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Charles Lewis is a former editor and reporter for the National Post.

Those who have been outraged by the Israeli attack on Gaza appear to know little about the history of warfare: “You started it” isn’t just a childhood retort; it’s also the way adults react, though with much deadlier consequences.

It’s also a reaction that goes right to the root of civilization, one as old as the Old Testament – if not older.

There is no getting away from the horror of what is playing out in Gaza. No one with an ounce of humanity can ignore the thousands of dead, many of whom were children, or the images of now-homeless Gazans holding buckets in the hope of getting a bit of water.

Some might call the Israeli attack righteous; others would label it a deadly overreaction, or even a war crime. Israel was attacked by Hamas on Oct. 7, when the group murdered around 1,200 and took about 240 hostages, including babies and children. Hamas may have thought this attack would drive Israel to its knees, or perhaps it knew full well what would happen after: there would be massive retribution, and the world would soon forget about the Oct. 7 massacre of Jews and turn on Israel.

But Israel’s actions shouldn’t be a surprise. Remember that Israel is a Jewish state. Even though many of its citizens are secular in outlook, the religious stories that are told come straight out of the Hebrew Bible, also known as the Old Testament. And the God of the Hebrew Bible rained down his righteous anger throughout Israel’s biblical history. God was angry at sinful mankind so he flooded the Earth, killing everyone but those on Noah’s ark; in Exodus, to free the Jews from Egypt, God killed every first-born Egyptian male child although they were innocent of any crime; and in the Book of Samuel, Saul is told to “go and smite Amalek, utterly destroy all that they have, and spare them not; but slay both man, woman and infant” – a passage cited by Israeli Prime Minister Benjamin Netanyahu.

A much more recent expression of this kind of wartime vengeance came after 9/11, when the U.S. went into Afghanistan to root out the Taliban and kill Osama bin Laden. An estimated 47,000 Afghan civilians were killed over a two-decade long war, along with many thousands more Afghan military and police.

The Second World War brought perhaps the most notable examples. In December, 1941, the Japanese bombed the American naval base at Pearl Harbor, killing more than 2,400 Americans. Japan thought that attack would crush the U.S.’s will to fight back. But by the end of the war, somewhere between 300,000 and 900,000 Japanese civilians were killed as a result of massive firebombing raids, many led by the United States. In one raid alone, in March, 1945, 80,000 Japanese were killed in Tokyo – an attack that had no real military purpose other than to break the will of the citizenry. It was pure revenge. And at least 110,000 were killed after atomic bombs were dropped on Hiroshima and then Nagasaki. By the time of these air raids, the Japanese were starving, and the country’s military was defeated in battle after battle. It was already on its knees.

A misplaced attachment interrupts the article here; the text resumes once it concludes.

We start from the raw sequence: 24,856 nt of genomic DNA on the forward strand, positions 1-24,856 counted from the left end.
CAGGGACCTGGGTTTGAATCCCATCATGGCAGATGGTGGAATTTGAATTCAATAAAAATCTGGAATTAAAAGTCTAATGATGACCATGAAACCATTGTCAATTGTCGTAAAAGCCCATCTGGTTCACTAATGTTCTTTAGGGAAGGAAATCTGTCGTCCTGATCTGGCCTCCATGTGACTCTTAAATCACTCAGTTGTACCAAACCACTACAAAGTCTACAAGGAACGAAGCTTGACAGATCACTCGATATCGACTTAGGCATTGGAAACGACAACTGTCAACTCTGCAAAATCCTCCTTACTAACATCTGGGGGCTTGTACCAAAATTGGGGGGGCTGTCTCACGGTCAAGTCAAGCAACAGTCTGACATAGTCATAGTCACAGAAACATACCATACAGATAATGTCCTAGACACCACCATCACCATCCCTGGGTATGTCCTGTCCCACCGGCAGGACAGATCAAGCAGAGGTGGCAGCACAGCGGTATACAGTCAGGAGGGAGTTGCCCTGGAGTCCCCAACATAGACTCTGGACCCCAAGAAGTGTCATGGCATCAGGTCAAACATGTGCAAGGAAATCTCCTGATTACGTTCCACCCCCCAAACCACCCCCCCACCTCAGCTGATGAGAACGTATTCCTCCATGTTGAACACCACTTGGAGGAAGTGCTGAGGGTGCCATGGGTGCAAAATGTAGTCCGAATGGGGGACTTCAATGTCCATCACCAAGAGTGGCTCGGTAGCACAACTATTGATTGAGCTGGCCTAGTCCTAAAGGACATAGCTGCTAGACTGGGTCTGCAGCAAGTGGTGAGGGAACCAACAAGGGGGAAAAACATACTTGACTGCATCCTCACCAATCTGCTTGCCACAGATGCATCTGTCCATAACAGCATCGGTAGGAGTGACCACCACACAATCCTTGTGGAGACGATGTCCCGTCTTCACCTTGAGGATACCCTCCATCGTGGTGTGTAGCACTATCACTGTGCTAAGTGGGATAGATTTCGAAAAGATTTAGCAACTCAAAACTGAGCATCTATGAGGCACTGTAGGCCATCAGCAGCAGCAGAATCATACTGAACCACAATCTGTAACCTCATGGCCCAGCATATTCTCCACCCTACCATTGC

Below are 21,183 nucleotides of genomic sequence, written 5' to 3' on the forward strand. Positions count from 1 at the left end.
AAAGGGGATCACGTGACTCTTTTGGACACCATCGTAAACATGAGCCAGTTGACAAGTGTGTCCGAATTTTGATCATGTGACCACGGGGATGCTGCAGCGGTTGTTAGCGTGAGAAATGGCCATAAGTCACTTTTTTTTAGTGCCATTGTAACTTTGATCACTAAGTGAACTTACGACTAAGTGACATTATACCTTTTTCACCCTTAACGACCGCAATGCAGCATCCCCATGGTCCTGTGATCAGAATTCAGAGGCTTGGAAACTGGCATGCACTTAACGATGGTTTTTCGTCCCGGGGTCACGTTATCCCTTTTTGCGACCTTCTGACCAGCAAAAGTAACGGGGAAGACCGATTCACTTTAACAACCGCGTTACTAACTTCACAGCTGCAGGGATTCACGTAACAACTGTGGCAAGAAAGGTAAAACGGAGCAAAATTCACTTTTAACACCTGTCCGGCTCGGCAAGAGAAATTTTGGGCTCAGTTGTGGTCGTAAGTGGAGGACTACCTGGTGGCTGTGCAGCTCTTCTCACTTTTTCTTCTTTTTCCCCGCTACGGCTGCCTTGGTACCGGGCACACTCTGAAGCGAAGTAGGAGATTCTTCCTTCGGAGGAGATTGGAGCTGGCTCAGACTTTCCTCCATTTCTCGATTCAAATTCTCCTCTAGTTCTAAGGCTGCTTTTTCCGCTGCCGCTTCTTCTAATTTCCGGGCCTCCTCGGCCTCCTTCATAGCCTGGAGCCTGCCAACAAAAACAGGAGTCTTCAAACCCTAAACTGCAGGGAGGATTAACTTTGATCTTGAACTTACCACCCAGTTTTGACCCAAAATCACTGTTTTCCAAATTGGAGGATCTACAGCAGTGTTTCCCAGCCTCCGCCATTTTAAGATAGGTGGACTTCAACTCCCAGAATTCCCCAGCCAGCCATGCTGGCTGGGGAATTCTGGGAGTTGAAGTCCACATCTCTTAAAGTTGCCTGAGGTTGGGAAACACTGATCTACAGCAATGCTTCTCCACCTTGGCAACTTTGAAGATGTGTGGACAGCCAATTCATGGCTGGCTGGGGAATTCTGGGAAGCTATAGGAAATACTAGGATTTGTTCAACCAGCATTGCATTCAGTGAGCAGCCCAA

After Pearl Harbor, Germany declared war on the United States. Hitler thought the United States was too weak to defeat the Nazi state. But in July, 1943, British and American bombers set Hamburg on fire. They could have concentrated on the harbours, a military target – but instead, the entire city was burned to the ground, killing at least 40,000 civilians. For the British, that was a matter of justice, to avenge the bombing of their cities. The Americans thought the mass destruction of a major city would snuff out the Germans’ will to fight. It didn’t.

Then, of course, there was Dresden. That bombing had no military value other than to teach the Germans a lesson.

All these attacks were considered necessary to defeat a deadly enemy by any means, just as Israel now sees its mission against Hamas. But today, the results of fury play out in real time. Imagine for a moment if ordinary people in Allied countries could have watched other human beings burning to death on a live-stream, rather than learning about it later in newspaper articles.

The Health Ministry in Gaza says more than 11,000 Palestinian civilians have been killed so far. Bodies are stacked everywhere. And they now join a long list of Germans, Japanese and many others who have sadly reaped a whirlwind of consequences for the actions of those who unleash violence.

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